Regulation of estrogen receptor α function in oral squamous cell carcinoma cells by FAK signaling

in Endocrine-Related Cancer

Estrogen receptor α (ERA) is a DNA-binding transcription factor that plays an important role in the regulation of cell growth. Previous studies indicated that the expression of ERα in cell lines and tumors derived from oral squamous cell carcinoma (OSCC). The aim of this study was to examine the activity and function of ERα in OSCC cells and the mechanism underlying ERα activation. Immunochemical analyses in benign (n=11) and malignant (n=21) lesions of the oral cavity showed that ERα immunoreactivity was observed in 43% (9/21) of malignant lesions, whereas none of benign lesions showed ERα immunoreactivity. The ERα expression was also found in three OSCC cell lines and its transcriptional activity was correlated with cell growth. Addition of estradiol stimulated cell growth, whereas treatment of tamoxifen or knockdown of ERα expression caused reduced cell growth. Interestingly, the expression and activity of focal adhesion kinase (FAK) were associated with the phosphorylation of ERα at serine 118 in OSCC cells. Elevated expression of FAK in the slow-growing SCC25 cells caused increases in ERα phosphorylation, transcriptional activity, and cell growth rate, whereas knockdown of FAK expression in the rapid-growing OECM-1 cells led to reduced ERα phosphorylation and activity and retarded cell growth. Inhibition of the activity of protein kinase B (AKT), but not ERK, abolished FAK-promoted ERα phosphorylation. These results suggest that OSCC cells expressed functional ERα, whose activity can be enhanced by FAK/AKT signaling, and this was critical for promoting cell growth. Thus, FAK and ERα can serve as the therapeutic targets for the treatment of OSCC.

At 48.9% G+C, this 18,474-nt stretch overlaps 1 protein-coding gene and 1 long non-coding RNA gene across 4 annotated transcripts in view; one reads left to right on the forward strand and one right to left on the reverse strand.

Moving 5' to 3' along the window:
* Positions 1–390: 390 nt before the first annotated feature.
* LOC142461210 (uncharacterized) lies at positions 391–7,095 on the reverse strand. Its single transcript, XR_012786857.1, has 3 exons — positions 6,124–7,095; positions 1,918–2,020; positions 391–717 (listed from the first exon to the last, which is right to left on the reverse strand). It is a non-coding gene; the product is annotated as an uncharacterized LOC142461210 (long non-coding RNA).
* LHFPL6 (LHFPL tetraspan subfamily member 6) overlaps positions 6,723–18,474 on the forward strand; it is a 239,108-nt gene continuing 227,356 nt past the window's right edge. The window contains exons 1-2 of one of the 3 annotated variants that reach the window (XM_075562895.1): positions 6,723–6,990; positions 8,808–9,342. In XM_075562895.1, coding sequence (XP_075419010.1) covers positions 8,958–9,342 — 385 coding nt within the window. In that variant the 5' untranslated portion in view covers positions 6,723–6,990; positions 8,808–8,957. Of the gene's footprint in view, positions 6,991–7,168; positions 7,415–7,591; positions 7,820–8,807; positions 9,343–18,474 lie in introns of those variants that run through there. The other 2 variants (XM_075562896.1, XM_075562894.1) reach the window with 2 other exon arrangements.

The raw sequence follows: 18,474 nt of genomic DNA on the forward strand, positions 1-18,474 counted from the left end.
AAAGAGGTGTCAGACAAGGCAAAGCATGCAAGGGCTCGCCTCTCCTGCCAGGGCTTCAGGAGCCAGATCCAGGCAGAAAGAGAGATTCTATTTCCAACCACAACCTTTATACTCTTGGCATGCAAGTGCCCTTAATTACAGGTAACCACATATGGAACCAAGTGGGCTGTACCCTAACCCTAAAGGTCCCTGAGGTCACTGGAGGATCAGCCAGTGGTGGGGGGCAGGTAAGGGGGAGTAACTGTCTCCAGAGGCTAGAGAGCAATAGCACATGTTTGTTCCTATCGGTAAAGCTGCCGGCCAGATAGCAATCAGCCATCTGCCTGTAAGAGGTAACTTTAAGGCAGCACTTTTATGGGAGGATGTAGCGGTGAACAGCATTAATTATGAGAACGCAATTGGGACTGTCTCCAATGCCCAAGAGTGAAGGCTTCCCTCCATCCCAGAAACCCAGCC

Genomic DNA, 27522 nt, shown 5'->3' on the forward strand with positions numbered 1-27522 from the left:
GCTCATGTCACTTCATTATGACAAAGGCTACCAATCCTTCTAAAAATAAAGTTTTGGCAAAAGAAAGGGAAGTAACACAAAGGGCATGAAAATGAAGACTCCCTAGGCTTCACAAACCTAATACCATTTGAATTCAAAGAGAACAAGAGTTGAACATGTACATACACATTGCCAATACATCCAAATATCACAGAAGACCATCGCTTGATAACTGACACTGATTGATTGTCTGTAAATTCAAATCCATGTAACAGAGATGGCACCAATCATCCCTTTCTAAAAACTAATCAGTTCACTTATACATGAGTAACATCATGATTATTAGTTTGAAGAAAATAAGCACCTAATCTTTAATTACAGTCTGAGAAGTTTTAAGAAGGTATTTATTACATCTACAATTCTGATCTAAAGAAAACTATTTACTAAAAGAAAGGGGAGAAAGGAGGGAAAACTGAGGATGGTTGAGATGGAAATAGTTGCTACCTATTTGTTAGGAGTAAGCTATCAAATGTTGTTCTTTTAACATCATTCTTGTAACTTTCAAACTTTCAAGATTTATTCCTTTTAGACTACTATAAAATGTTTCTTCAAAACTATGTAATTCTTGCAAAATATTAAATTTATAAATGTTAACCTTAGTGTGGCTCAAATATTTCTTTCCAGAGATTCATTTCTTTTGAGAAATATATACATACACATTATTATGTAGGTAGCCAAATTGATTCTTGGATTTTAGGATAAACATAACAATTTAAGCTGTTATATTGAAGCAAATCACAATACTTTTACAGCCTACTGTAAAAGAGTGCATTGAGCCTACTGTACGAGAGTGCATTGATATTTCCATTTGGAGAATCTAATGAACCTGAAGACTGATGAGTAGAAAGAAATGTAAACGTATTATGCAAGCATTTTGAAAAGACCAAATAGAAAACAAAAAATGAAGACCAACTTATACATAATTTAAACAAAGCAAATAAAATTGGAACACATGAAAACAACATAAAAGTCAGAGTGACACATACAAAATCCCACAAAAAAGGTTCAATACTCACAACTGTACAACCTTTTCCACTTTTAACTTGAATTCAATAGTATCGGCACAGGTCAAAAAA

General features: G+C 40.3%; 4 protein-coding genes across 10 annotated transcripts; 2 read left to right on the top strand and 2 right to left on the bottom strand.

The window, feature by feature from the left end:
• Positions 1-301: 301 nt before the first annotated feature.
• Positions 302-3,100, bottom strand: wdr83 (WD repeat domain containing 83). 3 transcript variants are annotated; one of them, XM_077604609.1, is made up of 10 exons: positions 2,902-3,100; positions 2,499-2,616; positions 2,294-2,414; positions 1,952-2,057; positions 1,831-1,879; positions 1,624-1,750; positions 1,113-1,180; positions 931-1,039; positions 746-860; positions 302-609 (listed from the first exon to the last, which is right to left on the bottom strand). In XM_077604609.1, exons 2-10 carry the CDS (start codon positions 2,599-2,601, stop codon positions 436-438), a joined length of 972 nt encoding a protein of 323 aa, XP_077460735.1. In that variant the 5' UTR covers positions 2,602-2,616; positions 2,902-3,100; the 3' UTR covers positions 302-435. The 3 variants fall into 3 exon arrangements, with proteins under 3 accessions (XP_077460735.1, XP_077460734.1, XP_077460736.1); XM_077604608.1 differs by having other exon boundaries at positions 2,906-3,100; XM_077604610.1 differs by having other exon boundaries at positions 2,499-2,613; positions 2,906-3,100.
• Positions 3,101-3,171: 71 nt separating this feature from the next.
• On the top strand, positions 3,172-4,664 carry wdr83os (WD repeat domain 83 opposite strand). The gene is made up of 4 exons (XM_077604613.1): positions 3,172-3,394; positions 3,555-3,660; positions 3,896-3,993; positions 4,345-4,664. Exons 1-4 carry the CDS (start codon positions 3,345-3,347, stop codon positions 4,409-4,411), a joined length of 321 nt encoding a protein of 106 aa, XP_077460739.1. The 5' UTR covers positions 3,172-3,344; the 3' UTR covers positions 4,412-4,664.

Abstract

Estrogen receptor α (ERA) is a DNA-binding transcription factor that plays an important role in the regulation of cell growth. Previous studies indicated that the expression of ERα in cell lines and tumors derived from oral squamous cell carcinoma (OSCC). The aim of this study was to examine the activity and function of ERα in OSCC cells and the mechanism underlying ERα activation. Immunochemical analyses in benign (n=11) and malignant (n=21) lesions of the oral cavity showed that ERα immunoreactivity was observed in 43% (9/21) of malignant lesions, whereas none of benign lesions showed ERα immunoreactivity. The ERα expression was also found in three OSCC cell lines and its transcriptional activity was correlated with cell growth. Addition of estradiol stimulated cell growth, whereas treatment of tamoxifen or knockdown of ERα expression caused reduced cell growth. Interestingly, the expression and activity of focal adhesion kinase (FAK) were associated with the phosphorylation of ERα at serine 118 in OSCC cells. Elevated expression of FAK in the slow-growing SCC25 cells caused increases in ERα phosphorylation, transcriptional activity, and cell growth rate, whereas knockdown of FAK expression in the rapid-growing OECM-1 cells led to reduced ERα phosphorylation and activity and retarded cell growth. Inhibition of the activity of protein kinase B (AKT), but not ERK, abolished FAK-promoted ERα phosphorylation. These results suggest that OSCC cells expressed functional ERα, whose activity can be enhanced by FAK/AKT signaling, and this was critical for promoting cell growth. Thus, FAK and ERα can serve as the therapeutic targets for the treatment of OSCC.

Introduction